Michiganders are often shocked to learn the wide-ranging conduct that is prosecuted as home invasion in our state. First degree home invasion—punishable by a maximum of 20 years imprisonment and a $5,000 fine —is particularly troublesome because it encompasses acts that are frequently thought of as far less serious infractions. The common element to all three degrees of home invasion is some type of illegal entry or presence—either forceful or without permission—to another’s dwelling. First degree home invasion is distinguished from second degree home invasion by the presence of a lawful occupant in the dwelling or the defendant’s possession of a deadly weapon.
Essentially, the difference between second-degree home invasion and third-degree home invasion is the criminal intent or type of criminal act committed while inside the dwelling. For example, did the actor commit an assault or larceny while in the home or did they commit a different misdemeanor? This may all seem rather straight forward, but that is only until you start to apply the law to the facts. When most people think ‘first-degree home invasion,’ they are imagining violent scenes of masked, armed intruders kicking through the door in middle of the night in a mad dash for the family safe. While that scenario certainly satisfies the elements of MCL 750.110a(2)(a), there is a great deal of other behavior that is far removed from the scene described above which can also end up charged as first-degree home invasion: stealing a beer from a neighbor’s garage refrigerator while his wife was in the home has been charged as first-degree home invasion in Leelanau County, drunkenly wandering into a stranger’s home and eating a bag of potato chips was enough for the 86th district court in Grand Traverse County to bind someone over for trial, as was opening a screen door to save a fiancé who looked like she was overdosing on drugs and fending off the homeowner suspected of feeding those drugs to her.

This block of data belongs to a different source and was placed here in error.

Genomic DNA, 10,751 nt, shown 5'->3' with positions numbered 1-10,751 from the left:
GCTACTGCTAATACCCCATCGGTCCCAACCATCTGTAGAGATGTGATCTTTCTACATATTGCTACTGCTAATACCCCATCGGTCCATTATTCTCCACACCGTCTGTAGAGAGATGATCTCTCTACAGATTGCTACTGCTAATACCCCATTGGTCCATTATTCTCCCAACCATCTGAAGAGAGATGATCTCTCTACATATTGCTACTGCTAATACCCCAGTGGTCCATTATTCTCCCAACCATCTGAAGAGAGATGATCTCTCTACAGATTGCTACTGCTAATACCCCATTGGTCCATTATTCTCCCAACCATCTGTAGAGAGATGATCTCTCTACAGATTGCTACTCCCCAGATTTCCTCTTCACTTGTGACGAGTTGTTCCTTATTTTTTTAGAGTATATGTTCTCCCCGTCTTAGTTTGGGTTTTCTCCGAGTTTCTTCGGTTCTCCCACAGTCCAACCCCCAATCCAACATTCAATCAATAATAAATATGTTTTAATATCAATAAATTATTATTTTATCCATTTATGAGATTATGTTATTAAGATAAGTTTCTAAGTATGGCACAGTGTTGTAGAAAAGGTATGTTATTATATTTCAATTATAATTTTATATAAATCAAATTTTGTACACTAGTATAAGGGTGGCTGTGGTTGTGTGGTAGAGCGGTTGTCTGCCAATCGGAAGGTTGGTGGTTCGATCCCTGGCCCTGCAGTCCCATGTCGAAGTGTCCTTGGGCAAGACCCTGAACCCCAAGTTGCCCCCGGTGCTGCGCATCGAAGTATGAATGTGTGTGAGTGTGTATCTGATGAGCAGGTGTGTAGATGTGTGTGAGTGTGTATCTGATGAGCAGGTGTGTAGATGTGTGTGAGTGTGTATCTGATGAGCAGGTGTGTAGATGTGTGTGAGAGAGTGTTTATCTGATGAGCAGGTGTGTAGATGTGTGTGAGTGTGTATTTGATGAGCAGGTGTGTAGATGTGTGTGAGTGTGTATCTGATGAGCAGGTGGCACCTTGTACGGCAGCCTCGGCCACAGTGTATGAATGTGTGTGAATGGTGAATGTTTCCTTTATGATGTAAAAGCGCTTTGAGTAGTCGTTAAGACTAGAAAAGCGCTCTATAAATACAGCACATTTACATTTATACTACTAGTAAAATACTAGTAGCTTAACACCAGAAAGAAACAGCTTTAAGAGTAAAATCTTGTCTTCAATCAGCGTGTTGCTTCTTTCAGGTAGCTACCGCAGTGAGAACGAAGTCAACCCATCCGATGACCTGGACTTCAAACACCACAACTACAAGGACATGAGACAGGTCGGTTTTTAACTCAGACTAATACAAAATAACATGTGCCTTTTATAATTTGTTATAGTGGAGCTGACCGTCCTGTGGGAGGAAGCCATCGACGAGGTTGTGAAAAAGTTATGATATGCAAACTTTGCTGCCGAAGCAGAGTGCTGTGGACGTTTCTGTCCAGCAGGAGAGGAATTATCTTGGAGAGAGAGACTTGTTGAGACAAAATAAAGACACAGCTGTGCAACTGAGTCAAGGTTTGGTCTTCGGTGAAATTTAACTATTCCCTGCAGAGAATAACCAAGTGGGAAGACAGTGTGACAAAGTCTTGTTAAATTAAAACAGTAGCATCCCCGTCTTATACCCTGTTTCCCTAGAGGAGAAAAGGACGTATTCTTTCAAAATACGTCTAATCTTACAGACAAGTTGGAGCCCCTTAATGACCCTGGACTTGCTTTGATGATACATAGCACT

Chances are if you are reading this, your behavior falls in the latter category. And while reading the examples above may elicit a chuckle among a disinterested crowd, if you’re charged with first, second or third degree home invasion, we at Mas/Stig-Nielsen know that this is no joke to you. Relying on our courtroom experience, legal research and knowledge of the law, we can assess the particular facts of your case to determine what your options are.